Heavy traffic expected as Freddie Gray hearings begin; city prepares for protests

Heavy traffic expected as Freddie Gray hearings begin

Motorists and downtown workers should expect heavy traffic, possible road closures and bus delays Wednesday as the first hearing in the death of Freddie Gray opens at the Baltimore courthouse, transportation officials said Tuesday.

Despite traffic concerns, events planned for Wednesday, such as the American Legion convention and an Orioles game, are set to go on as usual.

"Our downtown constituents are fully aware of what's taking place tomorrow, but they are not making any unusual preparations," said Kirby Fowler, president of the Downtown Partnership. "We are expecting peaceful protests tomorrow, and that's something that downtown can certainly accommodate."

The Maryland Transit Administration said local buses could be delayed. City transportation officials warned of heavy traffic expected downtown, as well as parking restrictions near the courthouse. Motorists are encouraged to avoid Calvert Street south of Lexington Street.

Parking will be restricted along parts of Guilford Avenue and Calvert, Lexington and Fayette streets, according to the department. Temporary traffic stops and road closures also could be put in place.

Since the citywide unrest on April 27, police and transit officials have faced criticism over decisions to stop bus and metro service to Mondawmin Mall, where many high school students catch and transfer to buses to go home from school.

Chuck Brown, an MTA spokesman, said that as of Tuesday evening, the agency had "no plans whatsoever" for bus service to be disrupted for school students in the city or in the area of Mondawmin Mall.

"We're just going to have to wait and see what tomorrow brings," he said. The agency's 24/7 operations center will be fully staffed to handle any changes that must be implemented, he said.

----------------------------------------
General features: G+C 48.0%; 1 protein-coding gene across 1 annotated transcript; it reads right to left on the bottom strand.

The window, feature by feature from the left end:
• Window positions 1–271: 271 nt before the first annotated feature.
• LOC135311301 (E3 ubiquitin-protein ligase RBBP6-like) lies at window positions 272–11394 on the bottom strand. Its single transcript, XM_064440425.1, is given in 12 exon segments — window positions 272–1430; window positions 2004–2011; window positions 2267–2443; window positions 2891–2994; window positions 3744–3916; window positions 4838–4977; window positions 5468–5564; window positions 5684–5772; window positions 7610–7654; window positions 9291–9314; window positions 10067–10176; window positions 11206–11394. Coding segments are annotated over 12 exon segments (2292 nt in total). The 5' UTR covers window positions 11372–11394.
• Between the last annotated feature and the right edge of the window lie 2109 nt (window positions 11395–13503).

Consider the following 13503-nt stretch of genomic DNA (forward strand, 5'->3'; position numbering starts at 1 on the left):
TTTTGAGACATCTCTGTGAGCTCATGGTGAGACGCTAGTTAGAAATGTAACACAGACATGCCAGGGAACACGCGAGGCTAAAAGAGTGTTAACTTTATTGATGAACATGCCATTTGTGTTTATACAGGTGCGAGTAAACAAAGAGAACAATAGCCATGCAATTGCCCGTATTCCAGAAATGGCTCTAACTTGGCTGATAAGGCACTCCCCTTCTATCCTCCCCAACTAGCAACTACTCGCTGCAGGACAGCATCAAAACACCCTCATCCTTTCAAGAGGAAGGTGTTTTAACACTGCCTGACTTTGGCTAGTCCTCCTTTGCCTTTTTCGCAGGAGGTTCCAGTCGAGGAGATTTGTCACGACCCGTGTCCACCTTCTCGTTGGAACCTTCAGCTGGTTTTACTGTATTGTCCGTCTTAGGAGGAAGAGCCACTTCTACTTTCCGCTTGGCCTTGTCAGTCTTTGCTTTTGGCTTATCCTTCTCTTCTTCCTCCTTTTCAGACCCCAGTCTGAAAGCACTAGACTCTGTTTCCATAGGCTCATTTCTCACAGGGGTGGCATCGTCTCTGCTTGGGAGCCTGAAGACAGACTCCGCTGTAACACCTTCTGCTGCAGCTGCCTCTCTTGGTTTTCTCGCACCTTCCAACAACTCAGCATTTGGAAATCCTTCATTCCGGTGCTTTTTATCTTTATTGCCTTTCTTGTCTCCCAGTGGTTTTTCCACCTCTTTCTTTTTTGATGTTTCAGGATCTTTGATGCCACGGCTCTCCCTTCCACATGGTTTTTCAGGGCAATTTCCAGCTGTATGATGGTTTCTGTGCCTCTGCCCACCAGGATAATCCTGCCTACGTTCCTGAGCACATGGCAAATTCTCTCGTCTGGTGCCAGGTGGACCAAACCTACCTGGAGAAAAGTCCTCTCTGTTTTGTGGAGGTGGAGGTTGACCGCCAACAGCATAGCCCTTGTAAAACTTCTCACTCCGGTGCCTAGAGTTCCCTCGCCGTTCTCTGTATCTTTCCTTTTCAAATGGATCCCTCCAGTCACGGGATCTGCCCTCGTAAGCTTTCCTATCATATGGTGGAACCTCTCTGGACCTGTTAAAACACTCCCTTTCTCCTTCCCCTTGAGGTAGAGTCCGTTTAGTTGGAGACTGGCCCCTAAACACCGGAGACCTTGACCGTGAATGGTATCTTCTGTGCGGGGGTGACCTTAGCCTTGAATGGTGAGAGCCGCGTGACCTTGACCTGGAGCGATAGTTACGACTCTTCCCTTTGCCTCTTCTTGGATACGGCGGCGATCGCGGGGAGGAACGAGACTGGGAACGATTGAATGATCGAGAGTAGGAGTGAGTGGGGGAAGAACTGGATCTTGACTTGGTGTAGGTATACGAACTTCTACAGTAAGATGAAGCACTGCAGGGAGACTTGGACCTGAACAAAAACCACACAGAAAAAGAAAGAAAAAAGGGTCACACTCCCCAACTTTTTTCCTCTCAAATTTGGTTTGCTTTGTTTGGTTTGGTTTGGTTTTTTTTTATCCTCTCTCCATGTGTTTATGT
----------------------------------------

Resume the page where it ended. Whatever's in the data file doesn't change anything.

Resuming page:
Gray, 25, died April 19 after suffering a severe spinal cord injury while in police custody. His death sparked widespread protests against police brutality and rioting broke out on the day of his funeral.

At the hearing Wednesday, Judge Barry Williams is set to hear arguments over whether to dismiss the case against the six officers charged in Gray's death or recuse Baltimore State's Attorney Marilyn J. Mosby. He also will hear arguments over whether the officers, who have pleaded not guilty, will be tried separately or together.

Mayor Stephanie Rawlings-Blake's administration has been in regular communication with state officials, including law enforcement agencies, deputies of Gov. Larry Hogan and business leaders, spokesman Howard Libit said.

Top city officials also met with dozens of business representatives this week to answer their questions about preparedness efforts.

Hogan, who is undergoing chemotherapy at the University of Maryland Medical System Hospital, met with leaders of agencies including the state police, National Guard and Maryland Emergency Management Agency.

"We discussed our planning and preparations to prevent further unrest in Baltimore City," a post on Hogan's Facebook page stated.

Hogan spokeswoman Erin Montgomery declined to comment on specifics of the meeting.

Baltimore police have canceled leave to ensure enough officers are available.

"We're prepared, and we hope we're prepared for nothing," police spokesman T.J. Smith said Tuesday. "We're doing what any responsible agency should do. Having hindsight, we're learning from the past."

Downtown employers, including BGE, Legg Mason, T. Rowe Price and the University of Maryland, Baltimore, said they would be keeping tabs on the situation.

Wednesday will be considered a regular workday for city employees with no plans for liberal leave, Libit said.

"If there are demonstrations, the mayor fully expects them to be peaceful in the tradition of the many years of demonstrations and other protests held in the city," Libit said.

Baltimore Sun reporters Colin Campbell, Kevin Rector, Yvonne Wenger and Pamela Wood contributed to this article.

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